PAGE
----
The Government of Guyana Financial Plan 2016

The Government’s projected Financial Plan for 2016 is summarised and tabled on page ___ of this Publication. The current balance projects a surplus of $2,402 million, a decrease of $12,931 million or 84.3% over revised 2015. After capital receipts and expenditure, the plan projects an overall deficit of $40,909 million compared to a deficit of $24,042 million in 2015, 38.9% of which is expected to be financed by external borrowings.

The main elements of the 2016 Plan are:

Total current revenues are projected to increase by $11,615 million to $173,325 million or by 7.2%. Of this, the Guyana Revenue Authority is expected to bring in revenues of $150,407 million or 86.8% of total revenue, an increase of $7,510 million or 5.3% when compared to 2015.

Of the GRA’s collections, the Internal Revenue is projected to bring in $64,415 million compared with $60,933 million in 2015, a 5.7% increase, while Value-Added and Excise Taxes are expected to earn $72,539 million compared to $68,806 million in 2015, an increase of 5.4%. Collections by the Customs and Trade Administration are anticipated to be $13,453 million, an increase of $297 million or 2.3%.

Total Current non-interest expenditure is projected to increase by $23,156 million from $141,152 million to $164,308 million for 2016. Personal emoluments of $49,910 million represents an increase of 11.8% or $5,248 million over the revised figures for 2015.

Capital expenditure of $52,184 million represents a projected increase of $21,519 million or 70.2% over revised 2015 of $30,665 million. The big ticket items of capital expenditure include:

  • $2,369 million for the upgrading of the West Demerara Highway from Vreed-en- Hoop to Parika;
  • $2,000 million allocated to Power Utility Upgrade Programme for the provisionof institutional strengthening and upgrading;
  • $1,400 million on National Drainage and Irrigation Authority for construction  and rehabilitation of drainage, canals, pumps and other structures;
  • $1,323.1 million on Amerindian Development Projects;
  • $1,120 million on the Low Carbon Development Strategy programmes;
  • $860 million on Basic Needs Trust Fund;
  • $560 million has been allocated to the Georgetown Public Hospital Corporation for the provision of medical facilities, equipment and vehicles;
  • $550 million has been allocated to the Electrification Programme for upgrades;
  • $200 million on the completion and rehabilitation of Government Buildings  and Benab;
  • $150 million for rehabilitation works to the Demerara Harbour Bridge; and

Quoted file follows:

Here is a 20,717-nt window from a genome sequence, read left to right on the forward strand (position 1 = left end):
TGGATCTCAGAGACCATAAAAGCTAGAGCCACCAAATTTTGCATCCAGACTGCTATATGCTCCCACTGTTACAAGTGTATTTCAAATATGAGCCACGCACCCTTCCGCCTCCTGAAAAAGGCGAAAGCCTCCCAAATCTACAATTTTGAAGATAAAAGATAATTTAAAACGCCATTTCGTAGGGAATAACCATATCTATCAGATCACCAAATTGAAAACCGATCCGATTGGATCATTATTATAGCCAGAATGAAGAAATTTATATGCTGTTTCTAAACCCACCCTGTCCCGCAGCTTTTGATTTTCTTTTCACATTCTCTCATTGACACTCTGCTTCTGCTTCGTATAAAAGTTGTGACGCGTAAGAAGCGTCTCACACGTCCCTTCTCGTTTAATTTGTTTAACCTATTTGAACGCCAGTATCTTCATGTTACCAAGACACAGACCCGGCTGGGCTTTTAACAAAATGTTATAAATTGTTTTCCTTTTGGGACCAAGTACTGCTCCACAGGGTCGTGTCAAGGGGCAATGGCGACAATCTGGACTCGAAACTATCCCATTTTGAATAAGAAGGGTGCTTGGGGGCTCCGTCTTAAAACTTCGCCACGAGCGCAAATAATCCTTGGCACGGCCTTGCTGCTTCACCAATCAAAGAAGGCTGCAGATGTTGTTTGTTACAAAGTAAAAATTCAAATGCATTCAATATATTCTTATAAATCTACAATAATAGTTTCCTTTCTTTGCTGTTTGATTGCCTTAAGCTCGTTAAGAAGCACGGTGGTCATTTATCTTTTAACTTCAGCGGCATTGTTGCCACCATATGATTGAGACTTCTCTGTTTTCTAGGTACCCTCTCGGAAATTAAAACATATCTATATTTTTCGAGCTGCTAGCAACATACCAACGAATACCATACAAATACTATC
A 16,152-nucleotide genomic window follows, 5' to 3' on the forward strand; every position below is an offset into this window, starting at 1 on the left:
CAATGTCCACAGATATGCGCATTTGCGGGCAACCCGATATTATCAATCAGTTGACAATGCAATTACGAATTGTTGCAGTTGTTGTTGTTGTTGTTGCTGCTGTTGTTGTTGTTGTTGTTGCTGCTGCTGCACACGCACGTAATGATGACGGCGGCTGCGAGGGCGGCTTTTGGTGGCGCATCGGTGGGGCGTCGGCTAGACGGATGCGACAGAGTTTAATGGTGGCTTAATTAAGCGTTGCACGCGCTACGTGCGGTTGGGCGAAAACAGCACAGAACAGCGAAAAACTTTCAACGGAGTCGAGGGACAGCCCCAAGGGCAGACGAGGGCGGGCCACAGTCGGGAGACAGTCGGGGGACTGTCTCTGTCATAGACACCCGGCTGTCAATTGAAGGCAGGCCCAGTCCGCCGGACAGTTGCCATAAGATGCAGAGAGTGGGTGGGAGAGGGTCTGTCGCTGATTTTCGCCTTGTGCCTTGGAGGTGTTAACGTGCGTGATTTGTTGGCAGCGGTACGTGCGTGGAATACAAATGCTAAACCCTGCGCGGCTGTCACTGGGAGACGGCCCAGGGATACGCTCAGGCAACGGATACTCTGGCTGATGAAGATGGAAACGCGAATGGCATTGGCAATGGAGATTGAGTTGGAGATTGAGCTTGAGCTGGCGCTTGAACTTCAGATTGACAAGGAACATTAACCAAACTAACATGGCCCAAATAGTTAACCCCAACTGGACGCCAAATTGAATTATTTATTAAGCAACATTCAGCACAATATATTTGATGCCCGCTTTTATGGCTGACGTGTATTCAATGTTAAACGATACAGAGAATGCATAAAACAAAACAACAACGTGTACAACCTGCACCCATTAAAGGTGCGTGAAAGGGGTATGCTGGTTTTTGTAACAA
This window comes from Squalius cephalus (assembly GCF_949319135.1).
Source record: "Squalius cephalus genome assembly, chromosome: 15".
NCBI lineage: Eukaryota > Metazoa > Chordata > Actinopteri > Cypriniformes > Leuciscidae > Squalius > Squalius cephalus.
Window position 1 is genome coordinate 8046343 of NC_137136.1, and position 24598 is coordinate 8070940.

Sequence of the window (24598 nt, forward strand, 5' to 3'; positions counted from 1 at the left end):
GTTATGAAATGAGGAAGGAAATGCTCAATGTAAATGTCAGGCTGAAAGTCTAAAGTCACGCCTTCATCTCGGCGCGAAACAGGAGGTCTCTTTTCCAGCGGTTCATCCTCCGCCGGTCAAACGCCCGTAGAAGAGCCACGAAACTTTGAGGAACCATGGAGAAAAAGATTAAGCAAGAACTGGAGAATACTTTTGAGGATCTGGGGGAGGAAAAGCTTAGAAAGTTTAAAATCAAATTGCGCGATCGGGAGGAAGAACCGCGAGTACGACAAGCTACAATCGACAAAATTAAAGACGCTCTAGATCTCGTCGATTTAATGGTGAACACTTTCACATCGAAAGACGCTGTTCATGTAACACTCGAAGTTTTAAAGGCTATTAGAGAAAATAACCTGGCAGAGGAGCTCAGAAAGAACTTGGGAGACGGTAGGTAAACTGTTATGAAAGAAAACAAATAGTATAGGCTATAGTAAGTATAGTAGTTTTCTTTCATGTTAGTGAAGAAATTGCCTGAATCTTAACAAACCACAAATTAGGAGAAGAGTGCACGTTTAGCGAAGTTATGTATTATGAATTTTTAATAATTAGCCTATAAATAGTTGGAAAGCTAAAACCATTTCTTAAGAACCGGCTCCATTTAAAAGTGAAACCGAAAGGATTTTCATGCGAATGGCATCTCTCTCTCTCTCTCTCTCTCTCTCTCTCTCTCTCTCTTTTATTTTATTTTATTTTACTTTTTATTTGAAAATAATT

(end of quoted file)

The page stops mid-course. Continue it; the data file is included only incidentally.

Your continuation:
• $110 million on upgrading the Office and Residence of the President.

Interest expenditure is projected to increase by 26.6% or $1,390 million. Domestic interest is projected to increase by $188 million or 10.9%, while interest on external debt is projected to increase by $1,202 million or 34.3%.

The principal element of debt repayments is projected at $6,930 million (2015: $15,039 million), made up of domestic debt repayments of a projected $35.7 million (2015: $35.5 million), while external debt repayments are projected to decrease to $6,894 million (2015: $15,003 million). During 2016, domestic and external debt service as a percentage of current revenue decreased to 4.0% in comparison with 9.3% in 2015 revised.

The projected overall deficit of $40,909 million is expected to be financed by external borrowings of $15,932 million and from domestic sources of $24,977 million.

Ram & McRae’s Comments

  1. The deficit projected is one of the highest in recent years. The financing will result in both external and domestic borrowings of an equivalent amount.
  1. In anticipation of growth of 4.4% in 2016, the projections anticipate a 7.2% increase in revenue with tax revenues contributing a significant portion of the increase. This will require significant effort on the part of The Guyana Revenue Authority. Should those revenues not be forthcoming and expenditure not reduced the deficit will be correspondingly high. The Minister also has the option of resorting to additional transfers from statutory bodies and balances held in the Dormant Accounts outside of the Consolidated Fund. While there are substantial funds still held by statutory and non-statutory bodies the budget already proposes an $8,700 million transfer.

    3.  Ram & McRae considers a 40% increase in tax revenues from the self-employed to be an ambitious if not unlikely target.

    4.  Expenditure on Personal Emoluments is expected to increase by 11.8% and represent approximately 30% of expenditure.

    5.  Capital expenditure of $52 billion will require strong implementation oversight, including coordination with the spending Ministries. As the Minister of Finance had predicted in his January 1 reported interview, substantial investments are being made in the development of the country’s infrastructure to improve the country’s roads, electricity and health services. The Government is committed to discharging a judgment for more than US$6 million to the Surinamese company RUDISA awarded by the Caribbean Court of Justice in a case arising from the Environmental Tax. It is believed that the APNU+AFC Government may have inherited other liabilities as well. The Minister did not address these and it is not clear from the Estimates that provision has been made for these debts.

    6.  The Minister gave no comments on Guyana’s position in the PetroCaribe fund and plans to liquidate the balances owed to Venezuela. Historical balances owed to Venezuela under the Petro Caribe initiative are illustrated below:

    Source: Bank of Guyana Annual Reports and Budget Speech 2016

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